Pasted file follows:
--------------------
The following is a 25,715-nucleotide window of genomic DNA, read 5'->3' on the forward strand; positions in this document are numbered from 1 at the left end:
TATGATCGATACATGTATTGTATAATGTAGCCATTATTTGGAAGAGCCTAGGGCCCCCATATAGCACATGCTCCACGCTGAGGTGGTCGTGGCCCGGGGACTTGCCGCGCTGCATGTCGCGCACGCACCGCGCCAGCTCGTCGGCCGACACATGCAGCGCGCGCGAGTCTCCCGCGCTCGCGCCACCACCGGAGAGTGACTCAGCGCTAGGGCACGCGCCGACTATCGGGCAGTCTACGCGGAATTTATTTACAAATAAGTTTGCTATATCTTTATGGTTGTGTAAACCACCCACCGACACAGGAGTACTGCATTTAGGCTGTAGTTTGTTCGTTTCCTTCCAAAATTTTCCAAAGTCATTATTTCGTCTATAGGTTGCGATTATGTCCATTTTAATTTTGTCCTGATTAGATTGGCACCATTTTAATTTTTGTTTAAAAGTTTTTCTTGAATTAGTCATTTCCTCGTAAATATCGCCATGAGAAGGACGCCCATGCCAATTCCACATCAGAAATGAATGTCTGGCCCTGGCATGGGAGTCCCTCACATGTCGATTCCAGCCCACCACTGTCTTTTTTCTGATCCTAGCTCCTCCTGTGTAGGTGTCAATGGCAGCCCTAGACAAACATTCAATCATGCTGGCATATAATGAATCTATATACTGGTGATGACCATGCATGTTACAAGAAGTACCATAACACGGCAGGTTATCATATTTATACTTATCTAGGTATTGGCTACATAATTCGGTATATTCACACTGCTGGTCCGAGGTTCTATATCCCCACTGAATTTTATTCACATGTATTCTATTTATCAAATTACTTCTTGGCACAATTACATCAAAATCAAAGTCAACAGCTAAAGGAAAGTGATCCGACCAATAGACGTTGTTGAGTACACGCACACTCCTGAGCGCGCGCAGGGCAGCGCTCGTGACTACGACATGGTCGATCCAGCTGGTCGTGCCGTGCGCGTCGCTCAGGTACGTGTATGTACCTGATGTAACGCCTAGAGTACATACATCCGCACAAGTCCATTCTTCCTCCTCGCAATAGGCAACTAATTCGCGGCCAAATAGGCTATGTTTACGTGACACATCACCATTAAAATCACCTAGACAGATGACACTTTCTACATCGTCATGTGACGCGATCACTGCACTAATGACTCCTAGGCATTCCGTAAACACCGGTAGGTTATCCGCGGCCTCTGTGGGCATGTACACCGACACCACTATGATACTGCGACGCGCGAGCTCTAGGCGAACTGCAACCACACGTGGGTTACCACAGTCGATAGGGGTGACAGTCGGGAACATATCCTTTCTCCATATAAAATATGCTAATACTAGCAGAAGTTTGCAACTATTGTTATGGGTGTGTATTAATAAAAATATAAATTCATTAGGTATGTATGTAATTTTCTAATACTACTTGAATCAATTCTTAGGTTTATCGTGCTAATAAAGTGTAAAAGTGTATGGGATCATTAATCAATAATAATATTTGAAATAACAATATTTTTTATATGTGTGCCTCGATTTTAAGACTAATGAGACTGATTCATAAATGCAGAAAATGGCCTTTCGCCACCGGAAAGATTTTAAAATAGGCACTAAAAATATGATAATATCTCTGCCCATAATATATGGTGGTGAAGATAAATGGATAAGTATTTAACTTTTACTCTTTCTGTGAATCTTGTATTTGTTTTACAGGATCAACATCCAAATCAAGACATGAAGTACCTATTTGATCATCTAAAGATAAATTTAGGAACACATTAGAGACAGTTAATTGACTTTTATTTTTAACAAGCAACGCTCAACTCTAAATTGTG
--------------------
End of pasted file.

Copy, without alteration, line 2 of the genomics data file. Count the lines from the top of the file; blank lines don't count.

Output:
TATGATCGATACATGTATTGTATAATGTAGCCATTATTTGGAAGAGCCTAGGGCCCCCATATAGCACATGCTCCACGCTGAGGTGGTCGTGGCCCGGGGACTTGCCGCGCTGCATGTCGCGCACGCACCGCGCCAGCTCGTCGGCCGACACATGCAGCGCGCGCGAGTCTCCCGCGCTCGCGCCACCACCGGAGAGTGACTCAGCGCTAGGGCACGCGCCGACTATCGGGCAGTCTACGCGGAATTTATTTACAAATAAGTTTGCTATATCTTTATGGTTGTGTAAACCACCCACCGACACAGGAGTACTGCATTTAGGCTGTAGTTTGTTCGTTTCCTTCCAAAATTTTCCAAAGTCATTATTTCGTCTATAGGTTGCGATTATGTCCATTTTAATTTTGTCCTGATTAGATTGGCACCATTTTAATTTTTGTTTAAAAGTTTTTCTTGAATTAGTCATTTCCTCGTAAATATCGCCATGAGAAGGACGCCCATGCCAATTCCACATCAGAAATGAATGTCTGGCCCTGGCATGGGAGTCCCTCACATGTCGATTCCAGCCCACCACTGTCTTTTTTCTGATCCTAGCTCCTCCTGTGTAGGTGTCAATGGCAGCCCTAGACAAACATTCAATCATGCTGGCATATAATGAATCTATATACTGGTGATGACCATGCATGTTACAAGAAGTACCATAACACGGCAGGTTATCATATTTATACTTATCTAGGTATTGGCTACATAATTCGGTATATTCACACTGCTGGTCCGAGGTTCTATATCCCCACTGAATTTTATTCACATGTATTCTATTTATCAAATTACTTCTTGGCACAATTACATCAAAATCAAAGTCAACAGCTAAAGGAAAGTGATCCGACCAATAGACGTTGTTGAGTACACGCACACTCCTGAGCGCGCGCAGGGCAGCGCTCGTGACTACGACATGGTCGATCCAGCTGGTCGTGCCGTGCGCGTCGCTCAGGTACGTGTATGTACCTGATGTAACGCCTAGAGTACATACATCCGCACAAGTCCATTCTTCCTCCTCGCAATAGGCAACTAATTCGCGGCCAAATAGGCTATGTTTACGTGACACATCACCATTAAAATCACCTAGACAGATGACACTTTCTACATCGTCATGTGACGCGATCACTGCACTAATGACTCCTAGGCATTCCGTAAACACCGGTAGGTTATCCGCGGCCTCTGTGGGCATGTACACCGACACCACTATGATACTGCGACGCGCGAGCTCTAGGCGAACTGCAACCACACGTGGGTTACCACAGTCGATAGGGGTGACAGTCGGGAACATATCCTTTCTCCATATAAAATATGCTAATACTAGCAGAAGTTTGCAACTATTGTTATGGGTGTGTATTAATAAAAATATAAATTCATTAGGTATGTATGTAATTTTCTAATACTACTTGAATCAATTCTTAGGTTTATCGTGCTAATAAAGTGTAAAAGTGTATGGGATCATTAATCAATAATAATATTTGAAATAACAATATTTTTTATATGTGTGCCTCGATTTTAAGACTAATGAGACTGATTCATAAATGCAGAAAATGGCCTTTCGCCACCGGAAAGATTTTAAAATAGGCACTAAAAATATGATAATATCTCTGCCCATAATATATGGTGGTGAAGATAAATGGATAAGTATTTAACTTTTACTCTTTCTGTGAATCTTGTATTTGTTTTACAGGATCAACATCCAAATCAAGACATGAAGTACCTATTTGATCATCTAAAGATAAATTTAGGAACACATTAGAGACAGTTAATTGACTTTTATTTTTAACAAGCAACGCTCAACTCTAAATTGTG